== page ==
wijld: wood you wear it?
T-shirts made of wood…might make you think of brittle chips rather than fine threads. But the WoodShirts produced by the start-up wijld prove the opposite. The fabric made from wood fibres is softer than cotton, more stable and – like a functional material – can absorb and release moisture better. This keeps the wooden shirts fresh for longer. They are also more environmentally friendly: large quantities of water and pesticides are used in conventional cotton production. Not so in sustainable forestry, where wijld gets the wood for its clothing. The shirts are produced only in Europe and under fair working conditions. This start-up combines fashion and sustainability – for the common good.
wasni: Custom-tailored and social
At the social start-up “wasni: wenn anders sein normal ist” (when being different is normal), people with and without disabilities design and produce fashion that, like them, doesn’t correspond to the norm. Using a configurator tool, customers can configure their own jumpers and hooded jackets according to their personal taste and physical size at no extra charge, directly in the store or online shop. Each item is handmade from organic cotton. The social enterprise not only creates individual, environmentally friendly clothing, but also local jobs – for people with and without disabilities. A contribution to inclusion and social solidarity.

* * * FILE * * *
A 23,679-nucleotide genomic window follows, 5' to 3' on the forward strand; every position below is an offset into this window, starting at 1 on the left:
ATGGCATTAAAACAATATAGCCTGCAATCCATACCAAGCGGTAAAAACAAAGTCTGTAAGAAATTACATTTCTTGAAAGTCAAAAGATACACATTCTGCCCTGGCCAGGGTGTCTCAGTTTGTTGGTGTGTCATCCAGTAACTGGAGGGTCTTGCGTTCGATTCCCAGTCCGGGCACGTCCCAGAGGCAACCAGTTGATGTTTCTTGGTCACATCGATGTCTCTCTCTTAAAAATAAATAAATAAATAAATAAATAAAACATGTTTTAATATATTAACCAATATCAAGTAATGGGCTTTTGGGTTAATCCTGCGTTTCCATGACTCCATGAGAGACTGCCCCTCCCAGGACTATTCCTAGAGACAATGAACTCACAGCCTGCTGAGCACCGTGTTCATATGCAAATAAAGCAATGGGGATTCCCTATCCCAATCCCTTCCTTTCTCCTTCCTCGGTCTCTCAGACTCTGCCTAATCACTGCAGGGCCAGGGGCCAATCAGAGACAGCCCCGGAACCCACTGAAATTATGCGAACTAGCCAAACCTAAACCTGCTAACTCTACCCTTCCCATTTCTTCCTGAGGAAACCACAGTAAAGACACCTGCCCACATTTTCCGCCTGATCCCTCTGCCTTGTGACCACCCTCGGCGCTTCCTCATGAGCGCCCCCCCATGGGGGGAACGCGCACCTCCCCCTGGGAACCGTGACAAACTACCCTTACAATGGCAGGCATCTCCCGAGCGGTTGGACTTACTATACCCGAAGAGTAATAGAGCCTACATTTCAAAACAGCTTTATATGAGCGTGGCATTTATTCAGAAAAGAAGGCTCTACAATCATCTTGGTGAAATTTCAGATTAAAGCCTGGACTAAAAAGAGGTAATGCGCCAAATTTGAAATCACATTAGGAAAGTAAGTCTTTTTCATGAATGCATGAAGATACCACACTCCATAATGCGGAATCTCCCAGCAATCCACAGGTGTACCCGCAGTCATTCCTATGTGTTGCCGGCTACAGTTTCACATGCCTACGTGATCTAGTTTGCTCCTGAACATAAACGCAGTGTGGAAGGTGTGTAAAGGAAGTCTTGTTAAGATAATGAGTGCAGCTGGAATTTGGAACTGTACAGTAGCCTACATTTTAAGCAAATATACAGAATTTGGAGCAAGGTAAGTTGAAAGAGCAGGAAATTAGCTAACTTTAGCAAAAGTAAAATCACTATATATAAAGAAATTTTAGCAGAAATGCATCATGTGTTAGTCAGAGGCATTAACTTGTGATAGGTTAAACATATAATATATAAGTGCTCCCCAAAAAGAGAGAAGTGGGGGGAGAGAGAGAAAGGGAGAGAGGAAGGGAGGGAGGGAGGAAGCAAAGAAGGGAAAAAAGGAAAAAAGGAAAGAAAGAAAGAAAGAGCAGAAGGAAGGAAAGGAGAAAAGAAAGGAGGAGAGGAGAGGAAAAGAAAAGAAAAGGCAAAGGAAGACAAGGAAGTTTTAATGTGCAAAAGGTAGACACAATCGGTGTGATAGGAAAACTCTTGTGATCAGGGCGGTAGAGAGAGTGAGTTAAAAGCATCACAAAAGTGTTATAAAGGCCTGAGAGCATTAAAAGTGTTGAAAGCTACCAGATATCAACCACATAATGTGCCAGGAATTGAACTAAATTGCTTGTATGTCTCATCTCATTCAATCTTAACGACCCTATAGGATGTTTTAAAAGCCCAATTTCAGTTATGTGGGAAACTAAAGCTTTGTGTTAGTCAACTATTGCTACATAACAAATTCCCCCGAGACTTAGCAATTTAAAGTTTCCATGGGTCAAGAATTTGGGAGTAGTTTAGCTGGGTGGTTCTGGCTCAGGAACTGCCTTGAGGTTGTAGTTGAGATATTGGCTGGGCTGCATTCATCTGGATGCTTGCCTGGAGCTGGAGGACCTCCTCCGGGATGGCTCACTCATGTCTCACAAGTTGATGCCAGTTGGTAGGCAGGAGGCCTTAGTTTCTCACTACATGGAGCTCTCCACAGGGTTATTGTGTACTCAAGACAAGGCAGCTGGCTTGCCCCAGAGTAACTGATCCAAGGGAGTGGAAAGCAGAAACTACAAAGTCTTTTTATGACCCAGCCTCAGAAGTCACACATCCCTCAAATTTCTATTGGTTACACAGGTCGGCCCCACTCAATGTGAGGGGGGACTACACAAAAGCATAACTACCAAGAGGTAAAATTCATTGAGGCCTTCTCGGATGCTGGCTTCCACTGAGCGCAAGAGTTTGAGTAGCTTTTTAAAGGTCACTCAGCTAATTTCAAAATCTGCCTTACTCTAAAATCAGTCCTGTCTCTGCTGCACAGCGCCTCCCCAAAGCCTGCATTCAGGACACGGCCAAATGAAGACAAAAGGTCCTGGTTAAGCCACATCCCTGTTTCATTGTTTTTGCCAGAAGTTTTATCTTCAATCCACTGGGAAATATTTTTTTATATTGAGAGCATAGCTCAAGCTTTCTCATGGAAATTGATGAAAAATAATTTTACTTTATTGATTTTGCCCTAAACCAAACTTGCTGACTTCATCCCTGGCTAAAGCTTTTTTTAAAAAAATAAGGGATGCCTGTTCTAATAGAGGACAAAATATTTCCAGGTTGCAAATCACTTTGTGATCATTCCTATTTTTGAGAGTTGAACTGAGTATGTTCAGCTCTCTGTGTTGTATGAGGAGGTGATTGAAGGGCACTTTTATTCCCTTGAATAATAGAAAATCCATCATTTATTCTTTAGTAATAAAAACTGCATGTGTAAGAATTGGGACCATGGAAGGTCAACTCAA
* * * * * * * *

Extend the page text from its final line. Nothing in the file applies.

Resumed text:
VAUDE: For a ‘green’ second skin
From coat to rucksack to shoes – all of it sustainably manufactured and wearable for every occasion. The Green Shape Core Collection shows what is possible in the field of sustainable outdoor gear. Around 90 percent of the materials that VAUDE uses for the fair production of this collection are bio-based, recyclable or purely natural materials. Another thing all the products have in common: their functional design makes them suitable for many outdoor activities – from snowboarding to mountain hikes. This saves consumers money and allows them to enjoy nature with a clear conscience. This sustainable line of clothing conserves resources and, among other things, avoids the problem of microplastics commonly associated with outdoor functional clothing.
Kipepeo: Little drawers, big goals
It all began when little Abigail gifted her German tutor a picture she painted herself. He had it printed on T-shirts and sold it to pay the girl's school fees. This gave rise to the Stuttgart-based social enterprise Kipepeo, which is supported by a strong network of helpers. Today it has fairly produced organic cotton T-shirts manufactured in Tanzania and printed in Germany with drawings of Tanzanian girls and boys. Kipepeo is using the proceeds to pay for school fees and materials as well the construction of new school buildings in Africa.